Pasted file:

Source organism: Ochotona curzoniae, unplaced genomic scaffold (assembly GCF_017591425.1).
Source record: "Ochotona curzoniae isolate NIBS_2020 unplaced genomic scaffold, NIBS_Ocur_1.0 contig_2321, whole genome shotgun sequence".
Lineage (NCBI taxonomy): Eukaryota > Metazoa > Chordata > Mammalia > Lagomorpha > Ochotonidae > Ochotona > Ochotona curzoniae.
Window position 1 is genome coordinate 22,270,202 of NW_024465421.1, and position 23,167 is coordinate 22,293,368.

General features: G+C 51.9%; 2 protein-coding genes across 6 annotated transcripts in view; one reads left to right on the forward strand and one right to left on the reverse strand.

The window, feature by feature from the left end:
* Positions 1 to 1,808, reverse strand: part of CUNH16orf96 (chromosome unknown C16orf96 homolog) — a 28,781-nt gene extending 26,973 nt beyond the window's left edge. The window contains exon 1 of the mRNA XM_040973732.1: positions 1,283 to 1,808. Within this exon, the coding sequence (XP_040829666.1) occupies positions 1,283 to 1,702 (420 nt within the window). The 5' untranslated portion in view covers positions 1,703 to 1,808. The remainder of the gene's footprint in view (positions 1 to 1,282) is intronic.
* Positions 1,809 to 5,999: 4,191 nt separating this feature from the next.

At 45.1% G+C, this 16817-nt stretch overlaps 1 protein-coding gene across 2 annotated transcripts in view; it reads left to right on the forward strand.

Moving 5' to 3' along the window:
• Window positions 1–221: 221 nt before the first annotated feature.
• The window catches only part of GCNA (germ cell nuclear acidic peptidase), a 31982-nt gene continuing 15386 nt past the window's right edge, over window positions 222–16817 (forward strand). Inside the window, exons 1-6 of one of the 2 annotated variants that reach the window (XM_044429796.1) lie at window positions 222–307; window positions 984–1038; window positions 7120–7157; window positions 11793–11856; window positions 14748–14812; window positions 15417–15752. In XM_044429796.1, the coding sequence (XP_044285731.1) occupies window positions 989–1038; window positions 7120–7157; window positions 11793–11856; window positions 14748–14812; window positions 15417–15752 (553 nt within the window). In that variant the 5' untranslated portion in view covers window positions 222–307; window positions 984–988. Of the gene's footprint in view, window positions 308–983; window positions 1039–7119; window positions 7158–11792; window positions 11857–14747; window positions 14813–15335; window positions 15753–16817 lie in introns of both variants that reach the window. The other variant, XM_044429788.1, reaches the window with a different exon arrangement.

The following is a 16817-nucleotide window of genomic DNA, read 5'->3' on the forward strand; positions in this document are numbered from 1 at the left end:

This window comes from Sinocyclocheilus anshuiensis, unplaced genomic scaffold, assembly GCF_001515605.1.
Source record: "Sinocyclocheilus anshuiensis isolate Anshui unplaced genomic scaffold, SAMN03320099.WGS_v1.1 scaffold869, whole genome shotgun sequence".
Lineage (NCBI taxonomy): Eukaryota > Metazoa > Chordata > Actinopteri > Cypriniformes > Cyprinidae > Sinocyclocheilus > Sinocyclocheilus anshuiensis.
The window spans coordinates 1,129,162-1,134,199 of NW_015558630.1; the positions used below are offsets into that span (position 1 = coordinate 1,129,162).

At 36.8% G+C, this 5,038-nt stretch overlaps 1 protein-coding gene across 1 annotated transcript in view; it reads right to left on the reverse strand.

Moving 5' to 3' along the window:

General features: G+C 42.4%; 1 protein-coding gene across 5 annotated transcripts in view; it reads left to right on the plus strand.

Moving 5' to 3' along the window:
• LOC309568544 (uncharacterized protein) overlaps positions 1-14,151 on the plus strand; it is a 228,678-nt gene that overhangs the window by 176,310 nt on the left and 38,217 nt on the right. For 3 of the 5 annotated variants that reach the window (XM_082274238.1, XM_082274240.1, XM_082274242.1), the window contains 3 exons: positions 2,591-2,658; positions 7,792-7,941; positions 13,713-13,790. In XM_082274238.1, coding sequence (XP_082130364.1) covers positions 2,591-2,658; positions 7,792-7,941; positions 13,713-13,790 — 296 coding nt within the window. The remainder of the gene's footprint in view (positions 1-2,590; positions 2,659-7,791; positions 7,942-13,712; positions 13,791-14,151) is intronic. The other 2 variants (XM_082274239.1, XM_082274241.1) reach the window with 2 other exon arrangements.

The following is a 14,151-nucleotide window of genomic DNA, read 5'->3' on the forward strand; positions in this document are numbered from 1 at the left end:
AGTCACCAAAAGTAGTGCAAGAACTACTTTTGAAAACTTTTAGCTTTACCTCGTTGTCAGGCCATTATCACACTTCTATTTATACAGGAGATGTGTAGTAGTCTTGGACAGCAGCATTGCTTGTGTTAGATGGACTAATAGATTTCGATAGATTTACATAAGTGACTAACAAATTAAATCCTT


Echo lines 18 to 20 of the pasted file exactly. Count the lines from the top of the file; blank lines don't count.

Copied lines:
At 36.8% G+C, this 5,038-nt stretch overlaps 1 protein-coding gene across 1 annotated transcript in view; it reads right to left on the reverse strand.

Moving 5' to 3' along the window:

General features: G+C 42.4%; 1 protein-coding gene across 5 annotated transcripts in view; it reads left to right on the plus strand.